2021 Apologetics Conference - This Month!
Both in-person and virtual attendance are available!
In-person registration
Virtual registration
Coming at the end of this month, take part in our annual Apologetics Conference weekend! This event was developed and is managed by the Alaska chapter of Ratio Christi, which is comprised entirely of ABC students and staff. Find out more info, including conference schedule and session topics, by clicking either of the links above. Registration is free! In-person attendance is limited, but feel free to share the event pages with anyone who may be interested! Meals can be purchased after registering for the event. Below is some information about our two keynote speakers:

Richard G. Howe, Ph.D.

- Provost and Norman L. Geisler Chair of Christian Apologetics at S.E.S. BA in Bible from Mississippi College, an MA in Philosophy from the University of Mississippi, and a Ph.D. in Philosophy from the University of Arkansas. Dr. Howe is a writer as well as a public speaker and debater in churches, conferences, and university campuses on issues concerning Christian apologetics and philosophy. Dr. Howe is also a Past President of the International Society of Christian Apologetics. In their free time, Richard and his wife, Rebekah, enjoy international travel.

Tricia Scribner, Ph.D

- Holds a master’s degree in apologetics and in nursing, is a former RN, was certified as a Family Nurse Practitioner (though did not practice), and earned a PhD in philosophy of religion with a focus on apologetics from Southern Evangelical Seminary in Charlotte, NC. Her dissertation focused on the bio-philosophical foundations of theistic evolution and its implications for philosophy of religion, showing the impossibility of theistic evolution in a Thomistic philosophical framework. Tricia and her husband, Randy, have been married 46 years, live in Harrisburg, NC, and are active members of Hickory Grove Baptist Church. She loves being a mom to three adult girls, two sons- in-law, and considers some of her most challenging and rewarding apologetics ministry to be teaching her ten grandchildren, to whom she is “Nana.”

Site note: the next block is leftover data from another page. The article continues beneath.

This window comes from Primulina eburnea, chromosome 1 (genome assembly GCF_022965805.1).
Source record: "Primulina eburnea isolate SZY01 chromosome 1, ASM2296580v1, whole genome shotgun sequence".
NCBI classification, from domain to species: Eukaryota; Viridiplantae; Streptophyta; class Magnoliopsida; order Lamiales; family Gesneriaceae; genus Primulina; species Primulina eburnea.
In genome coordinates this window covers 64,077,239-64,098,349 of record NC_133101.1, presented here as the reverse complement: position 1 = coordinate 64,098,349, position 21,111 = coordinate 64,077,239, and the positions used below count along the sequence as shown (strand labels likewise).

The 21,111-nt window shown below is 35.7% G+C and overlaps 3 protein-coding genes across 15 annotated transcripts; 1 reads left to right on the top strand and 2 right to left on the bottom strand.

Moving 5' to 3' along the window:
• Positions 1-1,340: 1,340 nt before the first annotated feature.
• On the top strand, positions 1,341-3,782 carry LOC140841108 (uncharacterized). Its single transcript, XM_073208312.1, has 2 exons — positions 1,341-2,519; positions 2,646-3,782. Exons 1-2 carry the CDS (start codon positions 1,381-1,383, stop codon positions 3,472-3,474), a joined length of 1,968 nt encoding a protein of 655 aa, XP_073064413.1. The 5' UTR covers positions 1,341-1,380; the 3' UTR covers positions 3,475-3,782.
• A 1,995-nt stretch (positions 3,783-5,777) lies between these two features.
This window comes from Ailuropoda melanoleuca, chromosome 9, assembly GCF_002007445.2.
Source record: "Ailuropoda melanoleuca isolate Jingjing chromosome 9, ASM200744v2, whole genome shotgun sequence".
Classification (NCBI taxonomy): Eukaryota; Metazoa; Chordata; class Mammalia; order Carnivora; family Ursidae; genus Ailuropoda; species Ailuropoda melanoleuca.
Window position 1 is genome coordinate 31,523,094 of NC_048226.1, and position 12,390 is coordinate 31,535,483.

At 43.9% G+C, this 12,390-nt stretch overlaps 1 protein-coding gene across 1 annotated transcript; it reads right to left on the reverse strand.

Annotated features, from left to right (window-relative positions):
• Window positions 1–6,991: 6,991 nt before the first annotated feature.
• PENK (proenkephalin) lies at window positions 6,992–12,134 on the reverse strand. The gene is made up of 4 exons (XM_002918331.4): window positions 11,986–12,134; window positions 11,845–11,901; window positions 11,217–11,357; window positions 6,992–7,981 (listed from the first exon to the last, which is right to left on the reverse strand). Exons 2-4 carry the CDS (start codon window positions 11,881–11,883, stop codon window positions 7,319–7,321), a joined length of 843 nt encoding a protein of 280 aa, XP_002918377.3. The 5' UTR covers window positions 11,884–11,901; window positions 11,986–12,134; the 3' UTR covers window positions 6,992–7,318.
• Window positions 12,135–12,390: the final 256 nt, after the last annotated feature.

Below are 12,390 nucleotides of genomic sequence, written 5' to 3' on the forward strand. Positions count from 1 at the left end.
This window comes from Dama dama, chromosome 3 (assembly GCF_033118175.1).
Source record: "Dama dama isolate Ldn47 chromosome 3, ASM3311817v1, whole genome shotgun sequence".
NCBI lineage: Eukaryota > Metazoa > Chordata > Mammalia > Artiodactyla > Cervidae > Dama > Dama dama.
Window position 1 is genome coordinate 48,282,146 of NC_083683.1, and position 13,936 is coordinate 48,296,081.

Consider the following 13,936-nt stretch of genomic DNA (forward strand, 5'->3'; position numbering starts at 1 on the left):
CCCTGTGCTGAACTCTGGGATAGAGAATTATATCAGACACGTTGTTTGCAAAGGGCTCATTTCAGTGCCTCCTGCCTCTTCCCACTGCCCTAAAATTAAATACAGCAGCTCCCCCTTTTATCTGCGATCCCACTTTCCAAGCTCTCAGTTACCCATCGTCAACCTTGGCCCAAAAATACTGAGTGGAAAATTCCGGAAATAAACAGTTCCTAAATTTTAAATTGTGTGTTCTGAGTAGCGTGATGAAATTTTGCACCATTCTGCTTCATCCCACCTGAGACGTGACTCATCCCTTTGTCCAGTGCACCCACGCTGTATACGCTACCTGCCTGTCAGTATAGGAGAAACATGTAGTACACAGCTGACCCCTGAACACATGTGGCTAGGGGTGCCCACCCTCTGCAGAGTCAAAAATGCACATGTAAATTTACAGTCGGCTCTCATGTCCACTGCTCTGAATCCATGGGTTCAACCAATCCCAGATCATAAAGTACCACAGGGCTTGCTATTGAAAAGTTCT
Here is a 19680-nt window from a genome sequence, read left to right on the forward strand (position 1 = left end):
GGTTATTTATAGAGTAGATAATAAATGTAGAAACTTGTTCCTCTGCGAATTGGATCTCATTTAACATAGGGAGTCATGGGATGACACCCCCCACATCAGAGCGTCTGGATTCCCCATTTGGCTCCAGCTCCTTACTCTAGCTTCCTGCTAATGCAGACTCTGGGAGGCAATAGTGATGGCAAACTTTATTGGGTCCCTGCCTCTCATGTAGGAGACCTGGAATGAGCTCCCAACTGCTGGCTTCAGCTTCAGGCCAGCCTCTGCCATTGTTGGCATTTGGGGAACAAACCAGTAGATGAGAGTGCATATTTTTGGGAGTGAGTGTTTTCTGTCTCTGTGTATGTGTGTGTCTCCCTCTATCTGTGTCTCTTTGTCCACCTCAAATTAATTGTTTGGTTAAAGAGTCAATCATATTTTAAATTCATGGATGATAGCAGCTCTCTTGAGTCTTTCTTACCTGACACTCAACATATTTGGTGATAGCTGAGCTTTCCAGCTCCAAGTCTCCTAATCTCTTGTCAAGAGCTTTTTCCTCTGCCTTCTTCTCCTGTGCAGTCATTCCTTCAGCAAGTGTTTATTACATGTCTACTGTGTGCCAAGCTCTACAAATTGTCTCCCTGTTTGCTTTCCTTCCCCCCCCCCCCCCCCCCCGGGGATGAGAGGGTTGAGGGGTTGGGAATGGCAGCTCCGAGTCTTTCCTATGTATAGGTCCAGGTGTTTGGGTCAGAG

The truth we remember will not be our downfall in ministry—what we forget will! 
- President Dave Ley
“Therefore we must pay much closer attention to what we have heard, lest we drift away.” - Hebrews 2:1

Devotional thought: God's Name

 In Exodus we read the story of God telling Moses his name, I AM, transliterated from Hebrew as Yahweh. This is the name that He instructs Israel to call him by: "This is my name forever..." (Exodus 3v15). Later, Yahweh fills out the meaning of His name: "the compassionate and gracious God, slow to anger, abounding in love and faithfulness, maintaining maintaining love to thousands, and forgiving wickedness, rebellion, and sin. Yet he does not leave the guilty unpunished..." (Exodus 34v6). That is the kind of person that we interact with when we speak to this Yahweh. 

In Bible college, we learn that where we read the phrase "the LORD," where "lord" is in all caps, that is an occurrence of Yahweh in the Hebrew text. I've often wondered why English translations don't simply translate "Yahweh" as Yahweh. Doesn't the move from Yahweh, a personal name, to LORD, a positional title, create a greater distance between us and Him? Actually, that may be the point. In his book, God Has a Name, author John Mark Comer writes, "What you call somebody says a lot about your relationship."

Certainly, there is space for calling Yahweh “Lord,” because He is Lord (although, those of us in America have no practical proximity to what having a Lord even means…besides maybe a boss?). But for Jesus followers, he’s more than that, and he wants to be more than that to us. Comer goes on to say, 

I would argue that we need to get back to calling God by his name. I think the gradual shift from calling God "Yahweh" to using the title "the LORD" says something about the human condition. For all our talk about a "personal relationship with Jesus," there's a part of us that’s scared of intimacy with God. We see the fire and smoke up the mountain, and we shrink back in fear.

Relational intimacy, with God or anyone really, is hard because there’s a lot we can’t control. But it’s also arguably the most fulfilling human experience in life. Could it be that we lose out on a lot of the richness comes from knowing our Creator by nearly always framing him as a boss?

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